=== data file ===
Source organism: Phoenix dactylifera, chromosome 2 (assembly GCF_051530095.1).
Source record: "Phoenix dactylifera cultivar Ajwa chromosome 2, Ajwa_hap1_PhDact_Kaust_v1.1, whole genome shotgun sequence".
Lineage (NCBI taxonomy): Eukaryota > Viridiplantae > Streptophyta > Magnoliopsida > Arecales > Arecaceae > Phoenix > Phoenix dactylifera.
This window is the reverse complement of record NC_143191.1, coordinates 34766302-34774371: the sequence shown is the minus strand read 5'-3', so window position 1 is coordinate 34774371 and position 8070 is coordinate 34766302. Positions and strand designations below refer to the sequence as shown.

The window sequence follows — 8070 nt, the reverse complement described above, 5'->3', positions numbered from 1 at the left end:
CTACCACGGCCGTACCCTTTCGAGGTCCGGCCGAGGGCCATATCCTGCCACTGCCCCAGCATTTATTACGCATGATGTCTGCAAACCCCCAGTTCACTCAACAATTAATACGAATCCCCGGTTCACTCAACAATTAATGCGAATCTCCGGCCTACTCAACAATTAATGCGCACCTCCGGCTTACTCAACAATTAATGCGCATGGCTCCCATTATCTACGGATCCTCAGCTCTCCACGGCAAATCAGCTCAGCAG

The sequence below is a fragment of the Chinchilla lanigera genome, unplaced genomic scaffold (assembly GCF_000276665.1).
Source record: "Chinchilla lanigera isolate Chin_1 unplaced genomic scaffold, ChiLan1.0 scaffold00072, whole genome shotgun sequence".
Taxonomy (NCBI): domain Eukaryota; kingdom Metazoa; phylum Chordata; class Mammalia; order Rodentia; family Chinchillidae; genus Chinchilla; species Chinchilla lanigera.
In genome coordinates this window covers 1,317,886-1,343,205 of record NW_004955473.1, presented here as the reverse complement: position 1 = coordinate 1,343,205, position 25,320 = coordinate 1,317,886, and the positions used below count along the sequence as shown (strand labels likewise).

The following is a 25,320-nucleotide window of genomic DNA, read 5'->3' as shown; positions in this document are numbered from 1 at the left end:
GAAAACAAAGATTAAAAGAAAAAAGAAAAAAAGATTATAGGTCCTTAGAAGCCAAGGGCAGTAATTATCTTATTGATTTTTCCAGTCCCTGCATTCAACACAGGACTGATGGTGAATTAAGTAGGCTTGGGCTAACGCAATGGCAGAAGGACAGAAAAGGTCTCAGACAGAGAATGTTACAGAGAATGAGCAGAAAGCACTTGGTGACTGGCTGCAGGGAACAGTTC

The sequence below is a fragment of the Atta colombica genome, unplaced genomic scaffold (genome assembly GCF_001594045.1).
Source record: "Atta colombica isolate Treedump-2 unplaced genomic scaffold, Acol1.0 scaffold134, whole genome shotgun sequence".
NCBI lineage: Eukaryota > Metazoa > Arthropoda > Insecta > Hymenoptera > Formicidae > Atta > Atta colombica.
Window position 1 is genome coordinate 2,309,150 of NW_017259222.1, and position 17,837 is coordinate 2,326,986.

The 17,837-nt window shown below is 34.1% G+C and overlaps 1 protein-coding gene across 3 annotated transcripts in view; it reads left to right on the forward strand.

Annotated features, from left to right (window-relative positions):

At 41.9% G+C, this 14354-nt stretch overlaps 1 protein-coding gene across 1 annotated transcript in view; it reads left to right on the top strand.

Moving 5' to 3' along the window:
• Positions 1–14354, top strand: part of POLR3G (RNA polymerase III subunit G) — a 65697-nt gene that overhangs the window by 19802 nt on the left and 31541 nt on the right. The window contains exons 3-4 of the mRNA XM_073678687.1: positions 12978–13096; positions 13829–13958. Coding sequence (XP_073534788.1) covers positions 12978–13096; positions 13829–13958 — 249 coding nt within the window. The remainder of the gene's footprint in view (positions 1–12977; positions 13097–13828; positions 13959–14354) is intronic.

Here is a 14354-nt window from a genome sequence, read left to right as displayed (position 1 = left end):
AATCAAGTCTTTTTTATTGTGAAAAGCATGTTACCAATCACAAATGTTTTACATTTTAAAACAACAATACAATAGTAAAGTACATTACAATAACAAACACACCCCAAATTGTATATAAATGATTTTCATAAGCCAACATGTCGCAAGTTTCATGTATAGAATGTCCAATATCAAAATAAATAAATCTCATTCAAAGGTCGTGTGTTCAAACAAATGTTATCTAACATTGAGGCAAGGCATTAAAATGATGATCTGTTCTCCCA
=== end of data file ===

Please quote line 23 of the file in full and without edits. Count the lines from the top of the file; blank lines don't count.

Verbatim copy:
AATCAAGTCTTTTTTATTGTGAAAAGCATGTTACCAATCACAAATGTTTTACATTTTAAAACAACAATACAATAGTAAAGTACATTACAATAACAAACACACCCCAAATTGTATATAAATGATTTTCATAAGCCAACATGTCGCAAGTTTCATGTATAGAATGTCCAATATCAAAATAAATAAATCTCATTCAAAGGTCGTGTGTTCAAACAAATGTTATCTAACATTGAGGCAAGGCATTAAAATGATGATCTGTTCTCCCA